Mumbai: India and Japan on Monday waltzed closer to one another over a carefully choreographed but hectic 24 hours across Delhi and Mumbai.
With China poised to surpass Japan as Asia’s largest—and the world’s second largest—economy as early as 2010, Japanese Prime Minister Yukio Hatoyama turned his attention to India despite battling a political scandal and falling popularity at home, diplomatic sources and economic experts said.
Hatoyama’s 36-hour trip, the first ever visit by a Japanese PM to Mumbai, began with a closed-door morning meeting at the Taj Mahal hotel with CEOs of India’s largest companies.
On the sidelines, he met Gujarat chief minister Narendra Modi who, in a 40-minute meeting, discussed the $90 billion (Rs4.2 trillion) Delhi-Mumbai Industrial Corridor (DMIC) project, a large area of which passes through Gujarat.
The same afternoon, Hatoyama flew to New Delhi for a similar meeting with CEOs and was later hosted to a dinner by Prime Minister Manmohan Singh.
The two countries signed on a Rs1,000 crore project development fund that will finance feasibility studies for the DMIC master plan.
“They look upon us as a potential Asian leader,” Ajay Dua, a global adviser to Japanese consumer giant Panasonic and former industry secretary, told the Hindustan Times (HT). “This visit signifies that they have come to the conclusion that Asia cannot mean China alone.”
With an ageing population and an economy that is showing the first green shoots of recovery after two years, Japan is hoping for a gross domestic product growth rate of 2% next year. Compare that to the prediction for China (10%) and India (8%) and Japan’s investments into India show strong economic diplomacy on Hatoyama’s part.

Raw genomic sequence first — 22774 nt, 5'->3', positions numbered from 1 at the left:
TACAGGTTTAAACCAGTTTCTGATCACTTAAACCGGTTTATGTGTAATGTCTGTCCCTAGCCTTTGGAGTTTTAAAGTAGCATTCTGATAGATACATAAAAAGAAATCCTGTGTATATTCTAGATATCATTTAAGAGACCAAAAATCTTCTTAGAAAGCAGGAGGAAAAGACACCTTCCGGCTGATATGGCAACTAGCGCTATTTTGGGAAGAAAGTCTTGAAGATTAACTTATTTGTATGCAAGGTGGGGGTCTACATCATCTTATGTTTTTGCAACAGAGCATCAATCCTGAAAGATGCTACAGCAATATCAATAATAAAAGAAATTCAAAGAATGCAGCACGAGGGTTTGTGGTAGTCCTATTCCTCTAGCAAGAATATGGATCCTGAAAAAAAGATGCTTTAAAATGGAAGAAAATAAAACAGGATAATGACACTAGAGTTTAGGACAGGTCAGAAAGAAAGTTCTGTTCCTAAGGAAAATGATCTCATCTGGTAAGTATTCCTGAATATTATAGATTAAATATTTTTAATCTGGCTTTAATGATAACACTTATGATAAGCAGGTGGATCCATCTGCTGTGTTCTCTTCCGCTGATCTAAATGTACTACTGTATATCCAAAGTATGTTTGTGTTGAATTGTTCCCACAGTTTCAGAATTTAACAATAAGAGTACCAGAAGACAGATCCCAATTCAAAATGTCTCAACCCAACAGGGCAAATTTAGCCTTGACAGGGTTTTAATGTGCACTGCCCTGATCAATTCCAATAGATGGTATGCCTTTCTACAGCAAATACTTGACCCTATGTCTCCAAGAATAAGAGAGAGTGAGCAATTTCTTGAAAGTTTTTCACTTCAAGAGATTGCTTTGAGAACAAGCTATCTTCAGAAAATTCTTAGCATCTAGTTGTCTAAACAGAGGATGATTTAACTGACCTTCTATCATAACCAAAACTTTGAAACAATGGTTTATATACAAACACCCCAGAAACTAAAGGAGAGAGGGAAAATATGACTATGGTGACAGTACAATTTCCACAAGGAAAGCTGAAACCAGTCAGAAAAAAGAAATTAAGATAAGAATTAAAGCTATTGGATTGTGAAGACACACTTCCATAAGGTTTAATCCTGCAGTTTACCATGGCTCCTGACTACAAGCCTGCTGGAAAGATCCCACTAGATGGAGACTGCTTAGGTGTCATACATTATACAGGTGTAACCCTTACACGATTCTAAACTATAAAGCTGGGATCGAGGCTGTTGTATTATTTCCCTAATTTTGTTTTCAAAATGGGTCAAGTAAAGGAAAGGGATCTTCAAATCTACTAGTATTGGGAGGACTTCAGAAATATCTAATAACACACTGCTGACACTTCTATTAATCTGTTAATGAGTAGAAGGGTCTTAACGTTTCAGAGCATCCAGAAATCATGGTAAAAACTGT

“A lot of work has gone into this visit,” a highly placed Japanese diplomatic source told HT, requesting anonymity because he is not authorized to make a public statement. “It (the visit) is a win-win situation for both India and Japan.”
The industrial corridor—to be built on both sides of the 1,480km of rail track between Delhi and Mumbai across seven states—exemplifies this “win-win”.
But the returns to India will go beyond DMIC, with more Japanese investment expected to flow in as India pushes bilateral deals and moves away from third world multilateral agreements.
Riding this political tailcoat, Japanese firms, traditionally reluctant to enter India, are mulling big investments in the nation, primarily in telecom, auto, drugs and power.
Toyota Motor Corp. managing director Hiroshi Nakagawa, for instance, told HT that he wants DMIC to go all the way to Chennai, through Bangalore, with the first phase being the Chennai-Bangalore arm.
The payoff for Japan, which will also provide soft loans for the Delhi-Mumbai dedicated rail freight corridor: a third of the value of the contracts will go to Japanese companies.
“The Japanese don’t make friends easily, and no decision is taken overnight,” said Dua, who advised India on the industrial-corridor deal.
The guest list for the Mumbai meeting with Hatoyama, carefully vetted by the Japanese embassy, included Tata group chairman Ratan Tata, Reliance Industries Ltd chairman Mukesh Ambani, Godrej Group chairman Adi Godrej, ICICI Bank Ltd managing director Chanda Kochhar and Bajaj Auto Ltd chairman Rahul Bajaj. “Both India and Japan have strong potential (to grow investments),” said Godrej. “We discussed how to take this potential forward.”
HT’s Rachit Vats in Mumbai and Sumant Banerji in New Delhi contributed to this story.